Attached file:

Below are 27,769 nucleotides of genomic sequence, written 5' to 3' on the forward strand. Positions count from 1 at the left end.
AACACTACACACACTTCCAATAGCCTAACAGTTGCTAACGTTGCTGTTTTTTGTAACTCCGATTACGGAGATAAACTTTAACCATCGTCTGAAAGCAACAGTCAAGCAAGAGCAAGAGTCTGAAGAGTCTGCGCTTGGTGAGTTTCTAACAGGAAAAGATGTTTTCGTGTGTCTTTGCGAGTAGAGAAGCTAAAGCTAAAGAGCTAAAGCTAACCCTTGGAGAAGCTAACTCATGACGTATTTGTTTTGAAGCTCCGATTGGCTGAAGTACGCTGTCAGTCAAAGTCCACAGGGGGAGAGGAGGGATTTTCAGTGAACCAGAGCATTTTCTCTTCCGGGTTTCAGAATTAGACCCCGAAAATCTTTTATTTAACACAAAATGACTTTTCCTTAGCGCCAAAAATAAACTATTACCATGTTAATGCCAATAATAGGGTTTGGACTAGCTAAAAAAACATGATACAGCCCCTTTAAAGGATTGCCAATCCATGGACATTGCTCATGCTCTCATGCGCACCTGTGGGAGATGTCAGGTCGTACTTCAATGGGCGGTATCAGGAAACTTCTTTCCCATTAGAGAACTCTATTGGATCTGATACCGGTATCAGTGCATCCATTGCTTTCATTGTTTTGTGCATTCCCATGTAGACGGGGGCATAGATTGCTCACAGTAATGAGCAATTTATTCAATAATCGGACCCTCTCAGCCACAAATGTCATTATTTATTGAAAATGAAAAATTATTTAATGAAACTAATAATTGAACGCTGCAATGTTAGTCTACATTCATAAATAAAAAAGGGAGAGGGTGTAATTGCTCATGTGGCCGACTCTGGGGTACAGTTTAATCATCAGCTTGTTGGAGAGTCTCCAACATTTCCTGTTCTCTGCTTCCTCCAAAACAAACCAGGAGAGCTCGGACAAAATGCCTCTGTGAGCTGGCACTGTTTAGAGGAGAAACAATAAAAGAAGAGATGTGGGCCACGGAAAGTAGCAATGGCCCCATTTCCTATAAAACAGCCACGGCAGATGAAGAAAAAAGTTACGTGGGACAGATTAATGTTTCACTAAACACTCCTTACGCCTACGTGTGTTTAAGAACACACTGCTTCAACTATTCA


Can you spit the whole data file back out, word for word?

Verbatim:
Below are 27,769 nucleotides of genomic sequence, written 5' to 3' on the forward strand. Positions count from 1 at the left end.
AACACTACACACACTTCCAATAGCCTAACAGTTGCTAACGTTGCTGTTTTTTGTAACTCCGATTACGGAGATAAACTTTAACCATCGTCTGAAAGCAACAGTCAAGCAAGAGCAAGAGTCTGAAGAGTCTGCGCTTGGTGAGTTTCTAACAGGAAAAGATGTTTTCGTGTGTCTTTGCGAGTAGAGAAGCTAAAGCTAAAGAGCTAAAGCTAACCCTTGGAGAAGCTAACTCATGACGTATTTGTTTTGAAGCTCCGATTGGCTGAAGTACGCTGTCAGTCAAAGTCCACAGGGGGAGAGGAGGGATTTTCAGTGAACCAGAGCATTTTCTCTTCCGGGTTTCAGAATTAGACCCCGAAAATCTTTTATTTAACACAAAATGACTTTTCCTTAGCGCCAAAAATAAACTATTACCATGTTAATGCCAATAATAGGGTTTGGACTAGCTAAAAAAACATGATACAGCCCCTTTAAAGGATTGCCAATCCATGGACATTGCTCATGCTCTCATGCGCACCTGTGGGAGATGTCAGGTCGTACTTCAATGGGCGGTATCAGGAAACTTCTTTCCCATTAGAGAACTCTATTGGATCTGATACCGGTATCAGTGCATCCATTGCTTTCATTGTTTTGTGCATTCCCATGTAGACGGGGGCATAGATTGCTCACAGTAATGAGCAATTTATTCAATAATCGGACCCTCTCAGCCACAAATGTCATTATTTATTGAAAATGAAAAATTATTTAATGAAACTAATAATTGAACGCTGCAATGTTAGTCTACATTCATAAATAAAAAAGGGAGAGGGTGTAATTGCTCATGTGGCCGACTCTGGGGTACAGTTTAATCATCAGCTTGTTGGAGAGTCTCCAACATTTCCTGTTCTCTGCTTCCTCCAAAACAAACCAGGAGAGCTCGGACAAAATGCCTCTGTGAGCTGGCACTGTTTAGAGGAGAAACAATAAAAGAAGAGATGTGGGCCACGGAAAGTAGCAATGGCCCCATTTCCTATAAAACAGCCACGGCAGATGAAGAAAAAAGTTACGTGGGACAGATTAATGTTTCACTAAACACTCCTTACGCCTACGTGTGTTTAAGAACACACTGCTTCAACTATTCA